So, how is it that Shion no Ou is currently my absolute favourite series, even though it too is in the middle of a tournament-arc with a similar premise as that of Kaiji? Well, Shion no Ou makes sure that there’s enough going on for me not to care. It’s hard to explain, but it feels like every character there has his or her own goals and morals. In Kaiji, it just feels like they exist to carry Kaiji through the storyline.

9 Responses

  1. totoum says:

    thank you thank you thank you,my thoughts exactly.
    i want to pick up Shion no Ou ,but i know stricly nothing about the game,i at least knew a little Mah-jong before watching akagi.Could i still follow it.
    Did you ever finish akagi by the way?loved the first 2 arcs but never did like the rest as much,and anyway,one other thing i don’t like about this arc is that it just reminds me too much of the last arc of akagi,the setting,the camera shots,the old man and so on…

  2. ik says:

    lol, it seems people watch the show for completely different reasons (I think the show has gotten better since the end of the RPS arc actually).
    It has never really been a sports/game series at all. Instead, it is more of a bildungsroman, and an excellent one at that. Kaiji is one of the most realistic and best developed protagonists I have seen in a long time.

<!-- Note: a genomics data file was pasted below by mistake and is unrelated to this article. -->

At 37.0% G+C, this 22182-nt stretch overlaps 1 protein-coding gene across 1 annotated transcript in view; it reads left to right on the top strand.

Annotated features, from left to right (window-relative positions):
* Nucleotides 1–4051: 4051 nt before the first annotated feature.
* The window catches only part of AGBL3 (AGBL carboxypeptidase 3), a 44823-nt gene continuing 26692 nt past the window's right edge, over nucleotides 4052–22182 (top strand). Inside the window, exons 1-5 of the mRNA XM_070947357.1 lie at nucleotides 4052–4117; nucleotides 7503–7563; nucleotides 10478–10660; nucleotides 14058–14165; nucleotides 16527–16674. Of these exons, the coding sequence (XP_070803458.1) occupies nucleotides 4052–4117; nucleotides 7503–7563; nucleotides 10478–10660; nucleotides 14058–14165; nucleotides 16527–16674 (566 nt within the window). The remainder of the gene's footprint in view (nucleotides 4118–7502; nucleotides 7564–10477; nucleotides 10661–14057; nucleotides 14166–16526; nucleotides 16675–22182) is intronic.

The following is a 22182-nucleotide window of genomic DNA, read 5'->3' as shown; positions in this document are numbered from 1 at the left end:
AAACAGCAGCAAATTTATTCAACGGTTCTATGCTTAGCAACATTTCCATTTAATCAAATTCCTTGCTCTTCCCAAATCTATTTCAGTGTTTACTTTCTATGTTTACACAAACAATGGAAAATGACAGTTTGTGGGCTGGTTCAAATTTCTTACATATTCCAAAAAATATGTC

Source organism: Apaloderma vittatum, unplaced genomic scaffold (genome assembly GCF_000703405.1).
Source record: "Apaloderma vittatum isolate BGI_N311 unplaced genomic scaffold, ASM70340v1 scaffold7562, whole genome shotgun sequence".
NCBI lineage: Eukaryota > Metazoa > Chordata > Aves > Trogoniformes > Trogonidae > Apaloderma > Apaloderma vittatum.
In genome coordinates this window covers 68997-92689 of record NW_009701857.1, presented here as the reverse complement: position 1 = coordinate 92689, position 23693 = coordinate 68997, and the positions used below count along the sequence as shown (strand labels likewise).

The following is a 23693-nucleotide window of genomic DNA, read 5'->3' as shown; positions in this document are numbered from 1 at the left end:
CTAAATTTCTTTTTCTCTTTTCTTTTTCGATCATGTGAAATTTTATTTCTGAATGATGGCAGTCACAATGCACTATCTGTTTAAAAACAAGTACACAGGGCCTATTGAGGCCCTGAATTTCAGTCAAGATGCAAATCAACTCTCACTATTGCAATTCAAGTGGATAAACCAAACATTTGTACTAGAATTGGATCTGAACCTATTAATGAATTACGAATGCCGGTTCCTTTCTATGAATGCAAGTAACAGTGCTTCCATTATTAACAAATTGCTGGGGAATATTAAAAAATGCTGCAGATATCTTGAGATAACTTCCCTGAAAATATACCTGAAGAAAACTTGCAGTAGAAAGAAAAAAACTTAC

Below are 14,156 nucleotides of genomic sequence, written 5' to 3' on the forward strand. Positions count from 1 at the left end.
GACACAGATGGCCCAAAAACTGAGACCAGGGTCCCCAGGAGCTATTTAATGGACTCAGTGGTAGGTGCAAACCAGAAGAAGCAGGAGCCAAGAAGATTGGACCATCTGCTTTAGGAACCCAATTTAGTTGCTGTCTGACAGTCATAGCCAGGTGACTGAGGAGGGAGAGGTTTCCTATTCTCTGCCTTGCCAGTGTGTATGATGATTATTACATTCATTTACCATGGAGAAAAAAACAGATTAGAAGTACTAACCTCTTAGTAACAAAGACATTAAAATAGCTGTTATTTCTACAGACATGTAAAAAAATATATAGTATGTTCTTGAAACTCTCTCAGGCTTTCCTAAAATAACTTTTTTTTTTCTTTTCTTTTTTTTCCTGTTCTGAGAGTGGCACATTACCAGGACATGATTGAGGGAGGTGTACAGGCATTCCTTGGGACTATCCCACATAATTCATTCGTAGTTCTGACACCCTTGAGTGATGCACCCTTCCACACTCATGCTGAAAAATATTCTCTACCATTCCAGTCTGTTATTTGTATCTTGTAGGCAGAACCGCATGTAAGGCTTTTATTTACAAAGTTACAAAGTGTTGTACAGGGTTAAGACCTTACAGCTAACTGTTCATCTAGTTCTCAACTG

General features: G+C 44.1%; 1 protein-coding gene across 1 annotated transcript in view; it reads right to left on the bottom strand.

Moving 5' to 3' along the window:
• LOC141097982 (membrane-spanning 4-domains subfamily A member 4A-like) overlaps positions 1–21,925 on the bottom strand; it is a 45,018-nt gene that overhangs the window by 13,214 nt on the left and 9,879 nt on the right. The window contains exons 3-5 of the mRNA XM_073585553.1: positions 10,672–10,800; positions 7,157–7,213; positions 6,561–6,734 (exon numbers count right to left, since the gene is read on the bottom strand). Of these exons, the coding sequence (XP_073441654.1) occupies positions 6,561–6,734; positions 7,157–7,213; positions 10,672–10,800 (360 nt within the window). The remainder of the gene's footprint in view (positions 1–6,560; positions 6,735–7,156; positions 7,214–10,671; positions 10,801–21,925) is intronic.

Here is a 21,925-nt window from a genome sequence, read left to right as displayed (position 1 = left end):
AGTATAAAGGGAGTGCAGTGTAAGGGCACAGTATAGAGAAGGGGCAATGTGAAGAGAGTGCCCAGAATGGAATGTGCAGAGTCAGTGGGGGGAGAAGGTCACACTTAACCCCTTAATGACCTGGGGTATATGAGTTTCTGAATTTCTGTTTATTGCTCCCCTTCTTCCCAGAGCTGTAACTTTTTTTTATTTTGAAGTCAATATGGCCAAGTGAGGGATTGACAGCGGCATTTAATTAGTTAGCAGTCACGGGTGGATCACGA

3. psgels says:

    Totoum: all I can say about Shion no Ou is: watch it! There’s no need to know anything about shougi, and you’ll pick up everything you need to know through the series.

  4. totoum says:

    thanks psgels,i’ll do that :)

    I forgot to mention that the fact I strongly disagree with the vision of the world that is presented in kaiji doesn’t help either,it prevents me from enjoying the side of the series that ik is talking about.

  5. bigjig says:

    The problem with Kaiji is that you either “get it” (for want of a better expression) or you don’t. What a lot of other shows will do is play up to fanboyism, put a loli in the show to look at, or some overdone robot battle to cover up for the cliched, boring bits in the show and wallah the show becomes popular.

    Kaiji, on the other hand, has none of this – the art style is out there, the story style is out there and if you don’t like it, you just don’t like it. The gap between loving this show and hating this show is just too great for it to become a classic.

    Regarding your post however, I think you did have the wrong expectations when starting the show. Kaiji is not shounen – it isn’t about Kaiji coming up with some far-fetched “ideas to win money”. Yes Kaiji does have a formula to it and if you just watch for the gambling I can see how you would become disappointed.